Remembering 1918

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His frail hands trembled as he clutched onto the delicate flower. The scarlet flower he held onto held so much significance; from the blood red colouring to the seeds that withstood the war of all wars and gave hope that there would be life. Ben remembered the fields that had been churned up by bombs, guns and heavy boots and only weeks later the poppy had risen from the barren battlefields showing that they would survive somehow. Silence lingered in the air but never approached as crowds hushed conversations were whisked and battered around by the vigorous November winds like the crisp autumn leaves that were scattered around the cenotaph.

Respect loitered around the monument as solemn figures stood proudly with their heads held high. Ben scanned the individuals who had arrived to pay their respects to those who had fallen in a fight for their queen and country in the past ninety years. Navy commanders and Army generals stood poised and collected, their expressions looked thoughtful but distant; royals and politicians stood with their heads bowed down to the ground whilst holding onto wreaths made of intertwining poppies; then in four wheelchairs sat the remaining veterans.

Each one of them was dressed in the appropriate uniform for each area of the military they fought in with blankets wrapped around their fragile bodies. The four of them, including Ben were all staring at the cenotaph. Their eyes held so much more experience than any of the people that were attending the ceremony ever hoped to have. Ninety years ago Ben had fought in the war to end all wars supposedly and had fought extremely well for someone so young. Ben remembered the events of 1914 through to 1918 so vividly it was like he had returned home yesterday with aching bones, just wanting to rest and see his sweetheart once more.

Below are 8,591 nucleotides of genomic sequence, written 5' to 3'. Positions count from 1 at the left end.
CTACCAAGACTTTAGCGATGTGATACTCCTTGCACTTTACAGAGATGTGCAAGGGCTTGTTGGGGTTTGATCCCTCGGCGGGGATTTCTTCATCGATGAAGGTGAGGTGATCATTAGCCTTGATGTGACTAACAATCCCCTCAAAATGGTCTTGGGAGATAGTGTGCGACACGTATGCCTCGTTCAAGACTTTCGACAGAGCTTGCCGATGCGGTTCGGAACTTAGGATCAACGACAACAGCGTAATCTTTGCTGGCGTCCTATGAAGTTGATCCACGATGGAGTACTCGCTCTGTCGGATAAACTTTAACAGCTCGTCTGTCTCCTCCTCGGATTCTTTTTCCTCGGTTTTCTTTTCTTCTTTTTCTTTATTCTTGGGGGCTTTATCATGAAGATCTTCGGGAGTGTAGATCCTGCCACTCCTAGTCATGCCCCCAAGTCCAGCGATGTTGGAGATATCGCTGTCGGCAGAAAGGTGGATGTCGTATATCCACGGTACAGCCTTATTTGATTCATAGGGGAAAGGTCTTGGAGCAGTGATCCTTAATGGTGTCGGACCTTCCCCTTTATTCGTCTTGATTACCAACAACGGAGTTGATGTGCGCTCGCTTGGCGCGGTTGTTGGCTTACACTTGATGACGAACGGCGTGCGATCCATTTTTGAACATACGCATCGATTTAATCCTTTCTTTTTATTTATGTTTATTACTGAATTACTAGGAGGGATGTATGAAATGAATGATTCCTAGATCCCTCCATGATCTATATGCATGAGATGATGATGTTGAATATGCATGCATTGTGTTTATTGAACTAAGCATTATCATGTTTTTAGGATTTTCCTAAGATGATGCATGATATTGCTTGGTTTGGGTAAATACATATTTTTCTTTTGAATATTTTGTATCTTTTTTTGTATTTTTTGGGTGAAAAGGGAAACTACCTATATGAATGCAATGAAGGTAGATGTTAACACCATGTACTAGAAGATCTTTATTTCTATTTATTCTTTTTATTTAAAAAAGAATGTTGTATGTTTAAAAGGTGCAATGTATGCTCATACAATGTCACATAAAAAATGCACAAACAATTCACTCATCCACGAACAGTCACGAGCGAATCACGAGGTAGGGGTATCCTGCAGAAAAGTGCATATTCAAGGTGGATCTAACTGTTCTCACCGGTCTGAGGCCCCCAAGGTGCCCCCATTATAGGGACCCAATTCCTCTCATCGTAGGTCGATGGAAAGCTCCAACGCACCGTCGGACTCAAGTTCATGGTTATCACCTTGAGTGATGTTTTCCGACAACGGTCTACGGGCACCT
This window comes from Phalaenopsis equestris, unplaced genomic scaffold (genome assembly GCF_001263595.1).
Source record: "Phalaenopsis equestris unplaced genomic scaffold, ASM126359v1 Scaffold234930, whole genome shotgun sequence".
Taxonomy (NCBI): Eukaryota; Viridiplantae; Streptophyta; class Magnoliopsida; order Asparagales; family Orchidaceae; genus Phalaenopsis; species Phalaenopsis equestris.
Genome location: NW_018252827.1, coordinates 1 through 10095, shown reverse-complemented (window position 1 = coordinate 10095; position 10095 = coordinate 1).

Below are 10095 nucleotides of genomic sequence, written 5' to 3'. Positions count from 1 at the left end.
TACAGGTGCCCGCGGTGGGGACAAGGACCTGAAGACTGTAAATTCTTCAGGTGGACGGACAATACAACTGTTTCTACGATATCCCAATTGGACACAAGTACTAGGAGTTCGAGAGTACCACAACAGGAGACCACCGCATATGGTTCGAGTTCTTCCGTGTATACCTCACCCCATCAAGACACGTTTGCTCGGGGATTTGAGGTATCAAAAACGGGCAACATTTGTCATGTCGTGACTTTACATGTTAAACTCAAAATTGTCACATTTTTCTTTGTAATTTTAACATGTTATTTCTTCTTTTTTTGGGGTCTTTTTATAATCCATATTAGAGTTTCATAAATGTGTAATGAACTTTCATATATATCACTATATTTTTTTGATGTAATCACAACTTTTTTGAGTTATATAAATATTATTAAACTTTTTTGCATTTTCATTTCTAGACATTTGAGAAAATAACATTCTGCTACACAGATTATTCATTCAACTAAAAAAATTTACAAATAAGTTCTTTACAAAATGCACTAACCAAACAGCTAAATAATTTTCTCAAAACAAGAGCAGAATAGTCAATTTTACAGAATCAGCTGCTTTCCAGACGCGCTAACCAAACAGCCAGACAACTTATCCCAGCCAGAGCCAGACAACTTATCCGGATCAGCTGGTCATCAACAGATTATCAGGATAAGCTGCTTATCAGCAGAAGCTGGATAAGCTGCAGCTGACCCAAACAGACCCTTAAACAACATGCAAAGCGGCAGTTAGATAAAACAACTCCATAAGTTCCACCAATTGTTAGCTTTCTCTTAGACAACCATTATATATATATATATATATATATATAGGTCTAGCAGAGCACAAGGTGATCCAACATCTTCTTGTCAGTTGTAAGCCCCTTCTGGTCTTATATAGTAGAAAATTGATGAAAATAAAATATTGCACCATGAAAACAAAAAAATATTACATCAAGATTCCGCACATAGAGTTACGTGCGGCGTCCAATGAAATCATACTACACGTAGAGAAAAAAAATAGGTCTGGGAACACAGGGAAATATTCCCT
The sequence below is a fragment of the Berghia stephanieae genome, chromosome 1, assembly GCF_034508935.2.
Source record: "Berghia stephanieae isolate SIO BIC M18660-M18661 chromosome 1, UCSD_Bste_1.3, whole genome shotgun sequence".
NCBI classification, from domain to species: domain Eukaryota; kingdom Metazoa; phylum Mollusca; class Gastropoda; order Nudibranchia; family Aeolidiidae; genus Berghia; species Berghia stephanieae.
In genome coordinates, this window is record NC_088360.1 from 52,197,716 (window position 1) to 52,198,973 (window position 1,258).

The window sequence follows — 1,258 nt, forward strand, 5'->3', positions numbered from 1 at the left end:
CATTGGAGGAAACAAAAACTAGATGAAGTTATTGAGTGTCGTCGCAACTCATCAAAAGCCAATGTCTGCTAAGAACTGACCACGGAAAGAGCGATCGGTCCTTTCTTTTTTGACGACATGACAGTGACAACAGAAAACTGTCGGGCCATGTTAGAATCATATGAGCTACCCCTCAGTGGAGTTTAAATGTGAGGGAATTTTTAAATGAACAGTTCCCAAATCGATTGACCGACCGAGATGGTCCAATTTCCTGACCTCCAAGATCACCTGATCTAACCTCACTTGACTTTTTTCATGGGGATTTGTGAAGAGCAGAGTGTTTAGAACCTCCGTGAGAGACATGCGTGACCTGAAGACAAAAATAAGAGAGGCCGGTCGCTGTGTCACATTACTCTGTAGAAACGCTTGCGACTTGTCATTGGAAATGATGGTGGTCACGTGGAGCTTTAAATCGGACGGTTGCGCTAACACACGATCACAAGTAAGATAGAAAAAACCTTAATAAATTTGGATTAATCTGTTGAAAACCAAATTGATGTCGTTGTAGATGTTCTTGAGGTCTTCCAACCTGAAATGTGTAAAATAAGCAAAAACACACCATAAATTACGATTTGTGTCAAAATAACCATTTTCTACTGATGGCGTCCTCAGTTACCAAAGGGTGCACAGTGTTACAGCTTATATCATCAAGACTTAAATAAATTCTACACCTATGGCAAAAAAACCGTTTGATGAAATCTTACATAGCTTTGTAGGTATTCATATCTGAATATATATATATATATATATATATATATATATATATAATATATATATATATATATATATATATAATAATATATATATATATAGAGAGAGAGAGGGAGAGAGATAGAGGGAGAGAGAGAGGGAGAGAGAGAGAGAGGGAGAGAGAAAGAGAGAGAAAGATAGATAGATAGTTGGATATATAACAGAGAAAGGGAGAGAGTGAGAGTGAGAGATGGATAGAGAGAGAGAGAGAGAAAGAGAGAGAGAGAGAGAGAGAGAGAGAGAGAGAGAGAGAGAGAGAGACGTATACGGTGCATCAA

Ben had been sent away just before the Christmas of 1914, the 19th of December to be precise. Ben had been sent away only weeks after his father had been sent away and would be joining him. His mother almost refused to let him go but at eighteen years of age he qualified to go. He told his mother they would meet again and he didn’t know when or where but that he would return. Ben had joined his father like he knew he would and ended up in Ypres, Belgium and was sent out to the trenches immediately kitted out in a seaweed green trench coat, hat and gloves ready to fight the cold.

Ben joined the others bright eyed and eager to fight but little did he know of the reality of the trenches. The first week Ben had his first Christmas in the trenches which was unlike the Christmases to follow. He had fought for his country for five days but then on his sixth day then there was truce between both sides. Both sides had given up and slowly marched into no mans land where they sang, swapped photo’s of family and had a football match. That day was never mentioned again though everyone thought about it. Ben went back to living in pure hell, lice, mud, bad weather; those were only the minor of the problems that Ben faced.

Ben got to go on leave very so often but it happened and when it did Ben wished it would last forever. Ben hated seeing his mother is distress over his father and him being away fighting. His sweetheart, Mary Jane also hated seeing him to rarely. Ben would pray to God every morning and evening on his knees and his hands clutched to his chest that he would be sent back home but God never completed any of Bens wishes though many had commented on how God seemed to favour Ben over any of them as Ben survived every attack, of course this didn’t mean that there weren’t any injuries.

Ben had received many injuries over the four years he fought in the war, he had seen it all, from broken arms to shards of bombs being stuck in legs. However hospitals were a thing of the past for Ben as was the war. “They shall grow not old, as we that are left grow old: Age shall not weary them, nor the years condemn. At the going down of the sun and in the morning. We will remember them. ” Ben sighed; that speech didn’t sum up anything for him. The war was something he hoped no man would ever have to go through again.

Ben leant back in the wheelchair as his thoughts wandered peacefully, his creased eyelids gradually shut whilst the speech continued in the background. “Almost 90 years ago the armistice of world war one happened, on the eleventh hour of the eleventh day of the eleventh month in the year 1918. Since then one other war has taken place worldwide, we all hope such a tragedy should never occur again. May they rest in peace as their today made our tomorrow. “

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